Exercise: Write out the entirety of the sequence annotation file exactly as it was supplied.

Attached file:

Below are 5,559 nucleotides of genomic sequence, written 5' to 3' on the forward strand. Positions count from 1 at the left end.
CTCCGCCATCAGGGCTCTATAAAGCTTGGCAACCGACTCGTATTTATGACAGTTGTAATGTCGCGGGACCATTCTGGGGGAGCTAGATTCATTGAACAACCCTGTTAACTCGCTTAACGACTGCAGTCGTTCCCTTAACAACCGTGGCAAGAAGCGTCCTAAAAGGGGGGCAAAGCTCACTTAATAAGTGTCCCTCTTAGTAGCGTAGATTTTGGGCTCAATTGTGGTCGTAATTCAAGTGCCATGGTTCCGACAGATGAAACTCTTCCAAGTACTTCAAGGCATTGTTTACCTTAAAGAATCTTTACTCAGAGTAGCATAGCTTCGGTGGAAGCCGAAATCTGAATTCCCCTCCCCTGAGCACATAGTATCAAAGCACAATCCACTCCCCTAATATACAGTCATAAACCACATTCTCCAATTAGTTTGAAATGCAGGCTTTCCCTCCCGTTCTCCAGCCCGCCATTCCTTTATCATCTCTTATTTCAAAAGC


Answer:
Below are 5,559 nucleotides of genomic sequence, written 5' to 3' on the forward strand. Positions count from 1 at the left end.
CTCCGCCATCAGGGCTCTATAAAGCTTGGCAACCGACTCGTATTTATGACAGTTGTAATGTCGCGGGACCATTCTGGGGGAGCTAGATTCATTGAACAACCCTGTTAACTCGCTTAACGACTGCAGTCGTTCCCTTAACAACCGTGGCAAGAAGCGTCCTAAAAGGGGGGCAAAGCTCACTTAATAAGTGTCCCTCTTAGTAGCGTAGATTTTGGGCTCAATTGTGGTCGTAATTCAAGTGCCATGGTTCCGACAGATGAAACTCTTCCAAGTACTTCAAGGCATTGTTTACCTTAAAGAATCTTTACTCAGAGTAGCATAGCTTCGGTGGAAGCCGAAATCTGAATTCCCCTCCCCTGAGCACATAGTATCAAAGCACAATCCACTCCCCTAATATACAGTCATAAACCACATTCTCCAATTAGTTTGAAATGCAGGCTTTCCCTCCCGTTCTCCAGCCCGCCATTCCTTTATCATCTCTTATTTCAAAAGC